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Ἄρειος πάγος). The hill of Ares (q.v.). A rocky eminence lying to the west of the Athenian Acropolis. To account for the name, various stories were told. Thus, some said that it was so called from the Amazons, the daughters of Ares, having encamped there when they attacked Athens; others again, as Aeschylus, from the sacrifices there offered by them to that god; while the more received opinion connected the name with the legend of Ares having been brought to trial there by Poseidon for the murder of his son, Halirrhothius (q.v.).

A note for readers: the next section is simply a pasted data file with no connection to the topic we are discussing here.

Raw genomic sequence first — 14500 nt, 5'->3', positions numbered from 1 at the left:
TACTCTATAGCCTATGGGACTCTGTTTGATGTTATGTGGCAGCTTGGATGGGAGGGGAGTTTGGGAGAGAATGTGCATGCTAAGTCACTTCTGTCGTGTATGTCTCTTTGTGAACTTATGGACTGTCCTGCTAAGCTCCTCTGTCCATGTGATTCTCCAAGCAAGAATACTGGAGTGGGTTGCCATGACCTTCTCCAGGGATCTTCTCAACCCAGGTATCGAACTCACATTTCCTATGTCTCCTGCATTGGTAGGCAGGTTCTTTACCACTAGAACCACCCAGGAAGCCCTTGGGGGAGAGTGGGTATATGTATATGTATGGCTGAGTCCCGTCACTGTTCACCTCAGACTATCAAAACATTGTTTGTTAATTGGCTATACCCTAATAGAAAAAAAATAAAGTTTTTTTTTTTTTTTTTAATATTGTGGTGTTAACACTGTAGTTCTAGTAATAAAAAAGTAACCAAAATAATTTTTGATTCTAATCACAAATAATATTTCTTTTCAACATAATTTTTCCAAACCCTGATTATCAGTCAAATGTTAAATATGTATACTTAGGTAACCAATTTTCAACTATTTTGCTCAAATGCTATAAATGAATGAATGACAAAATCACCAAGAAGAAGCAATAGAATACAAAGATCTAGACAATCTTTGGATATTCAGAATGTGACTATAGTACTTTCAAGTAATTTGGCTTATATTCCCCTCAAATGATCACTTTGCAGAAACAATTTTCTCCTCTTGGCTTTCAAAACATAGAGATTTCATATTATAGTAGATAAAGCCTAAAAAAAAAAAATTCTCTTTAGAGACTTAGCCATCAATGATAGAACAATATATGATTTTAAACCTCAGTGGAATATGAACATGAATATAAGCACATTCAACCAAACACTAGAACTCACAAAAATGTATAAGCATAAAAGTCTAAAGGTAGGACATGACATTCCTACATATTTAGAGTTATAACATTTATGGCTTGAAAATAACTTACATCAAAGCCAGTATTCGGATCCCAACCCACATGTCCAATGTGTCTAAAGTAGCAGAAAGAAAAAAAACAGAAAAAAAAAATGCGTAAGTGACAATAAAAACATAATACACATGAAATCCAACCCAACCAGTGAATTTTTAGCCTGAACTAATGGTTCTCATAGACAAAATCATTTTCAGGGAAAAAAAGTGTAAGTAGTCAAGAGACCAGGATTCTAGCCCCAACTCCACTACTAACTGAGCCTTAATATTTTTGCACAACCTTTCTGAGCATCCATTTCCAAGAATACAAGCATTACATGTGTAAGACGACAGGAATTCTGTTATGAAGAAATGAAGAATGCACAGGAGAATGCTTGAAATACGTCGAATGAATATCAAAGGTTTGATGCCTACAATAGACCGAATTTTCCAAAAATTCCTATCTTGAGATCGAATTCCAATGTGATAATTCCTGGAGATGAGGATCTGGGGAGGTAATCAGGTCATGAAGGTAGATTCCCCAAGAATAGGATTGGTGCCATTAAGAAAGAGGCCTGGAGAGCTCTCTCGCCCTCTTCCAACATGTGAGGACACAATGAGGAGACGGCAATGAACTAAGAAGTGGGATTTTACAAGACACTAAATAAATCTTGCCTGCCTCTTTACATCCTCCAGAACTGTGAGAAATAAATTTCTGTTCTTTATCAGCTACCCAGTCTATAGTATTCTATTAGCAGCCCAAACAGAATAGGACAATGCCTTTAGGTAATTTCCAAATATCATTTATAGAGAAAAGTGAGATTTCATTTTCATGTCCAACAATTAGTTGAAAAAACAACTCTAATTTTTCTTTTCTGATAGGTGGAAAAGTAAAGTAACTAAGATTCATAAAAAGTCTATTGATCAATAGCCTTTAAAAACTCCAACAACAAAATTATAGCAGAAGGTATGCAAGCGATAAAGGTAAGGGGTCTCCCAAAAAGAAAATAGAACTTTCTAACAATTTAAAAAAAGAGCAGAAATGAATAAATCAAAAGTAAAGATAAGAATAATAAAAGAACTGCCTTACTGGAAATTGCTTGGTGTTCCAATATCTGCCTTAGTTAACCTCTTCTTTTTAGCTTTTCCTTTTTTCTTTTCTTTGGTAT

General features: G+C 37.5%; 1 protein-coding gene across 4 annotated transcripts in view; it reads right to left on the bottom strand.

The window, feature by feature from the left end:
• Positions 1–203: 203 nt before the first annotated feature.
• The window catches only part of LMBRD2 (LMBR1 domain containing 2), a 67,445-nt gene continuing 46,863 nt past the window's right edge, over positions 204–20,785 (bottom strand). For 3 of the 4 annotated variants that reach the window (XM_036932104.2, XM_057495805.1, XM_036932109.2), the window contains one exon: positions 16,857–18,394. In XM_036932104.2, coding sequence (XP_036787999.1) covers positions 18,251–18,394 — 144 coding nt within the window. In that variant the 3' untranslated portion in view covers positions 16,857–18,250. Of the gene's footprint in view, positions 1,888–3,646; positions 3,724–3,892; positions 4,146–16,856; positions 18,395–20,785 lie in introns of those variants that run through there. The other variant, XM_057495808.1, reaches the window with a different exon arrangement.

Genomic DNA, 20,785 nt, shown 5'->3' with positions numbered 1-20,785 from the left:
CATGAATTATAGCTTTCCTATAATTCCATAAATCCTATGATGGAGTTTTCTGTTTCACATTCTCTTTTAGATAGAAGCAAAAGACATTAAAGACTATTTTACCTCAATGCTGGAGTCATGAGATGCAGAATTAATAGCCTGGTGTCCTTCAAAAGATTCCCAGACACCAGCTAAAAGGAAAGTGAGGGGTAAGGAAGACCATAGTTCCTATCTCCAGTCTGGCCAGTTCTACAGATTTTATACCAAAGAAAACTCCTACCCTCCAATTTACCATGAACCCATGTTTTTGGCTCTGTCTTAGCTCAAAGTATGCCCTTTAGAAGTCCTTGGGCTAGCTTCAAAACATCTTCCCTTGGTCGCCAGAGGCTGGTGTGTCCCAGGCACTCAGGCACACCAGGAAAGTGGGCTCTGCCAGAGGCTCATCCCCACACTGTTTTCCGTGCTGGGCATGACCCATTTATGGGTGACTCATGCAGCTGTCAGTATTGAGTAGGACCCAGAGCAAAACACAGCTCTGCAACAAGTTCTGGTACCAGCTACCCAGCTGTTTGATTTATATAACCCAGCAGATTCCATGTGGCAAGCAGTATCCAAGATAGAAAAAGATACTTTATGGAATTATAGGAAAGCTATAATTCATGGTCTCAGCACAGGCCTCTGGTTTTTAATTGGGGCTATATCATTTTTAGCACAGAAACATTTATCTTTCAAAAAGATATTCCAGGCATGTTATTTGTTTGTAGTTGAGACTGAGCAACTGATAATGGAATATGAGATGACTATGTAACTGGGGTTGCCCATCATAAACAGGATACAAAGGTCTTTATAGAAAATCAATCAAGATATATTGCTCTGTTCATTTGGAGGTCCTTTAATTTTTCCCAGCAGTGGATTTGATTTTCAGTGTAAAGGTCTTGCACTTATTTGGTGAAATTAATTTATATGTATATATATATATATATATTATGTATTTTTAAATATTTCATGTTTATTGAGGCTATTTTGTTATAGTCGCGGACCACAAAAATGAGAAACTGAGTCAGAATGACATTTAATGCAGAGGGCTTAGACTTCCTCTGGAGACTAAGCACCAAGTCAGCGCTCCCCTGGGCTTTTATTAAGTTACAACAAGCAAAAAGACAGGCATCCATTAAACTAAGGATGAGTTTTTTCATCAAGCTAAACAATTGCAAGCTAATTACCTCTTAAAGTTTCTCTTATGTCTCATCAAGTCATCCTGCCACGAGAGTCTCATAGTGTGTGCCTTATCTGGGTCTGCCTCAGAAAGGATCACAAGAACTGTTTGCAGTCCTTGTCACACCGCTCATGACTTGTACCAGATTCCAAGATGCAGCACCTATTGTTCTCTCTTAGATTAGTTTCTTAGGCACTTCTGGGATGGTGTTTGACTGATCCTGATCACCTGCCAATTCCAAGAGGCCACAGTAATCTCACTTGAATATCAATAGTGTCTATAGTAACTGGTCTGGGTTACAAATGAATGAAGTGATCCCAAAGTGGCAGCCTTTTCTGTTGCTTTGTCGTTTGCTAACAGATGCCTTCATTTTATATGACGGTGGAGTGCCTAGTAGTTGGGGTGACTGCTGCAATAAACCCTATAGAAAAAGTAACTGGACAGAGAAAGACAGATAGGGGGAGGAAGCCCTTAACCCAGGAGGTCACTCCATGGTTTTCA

To no legend, however, did the place owe its fame, but rather to the ancient criminal court or council ( ἐν Ἀρείῳ πάγῳ βουλή) which held its sittings there, and sometimes received the name of ἄνω βουλή, to distinguish it from the Solonian Senate of Four Hundred, or the later Clisthenian Senate of Five Hundred. Solon's legislation raised the Areopagus into one of the most powerful bodies by transferring to it the greater part of the jurisdiction of the Ephetae (q.v.), as well as the supervision of the entire public administration, the conduct of magistrates, the transactions of the popular assembly, religion, laws, morals, and discipline, and giving it power to call even private persons to account for offensive behaviour. See Solonian Constitution.

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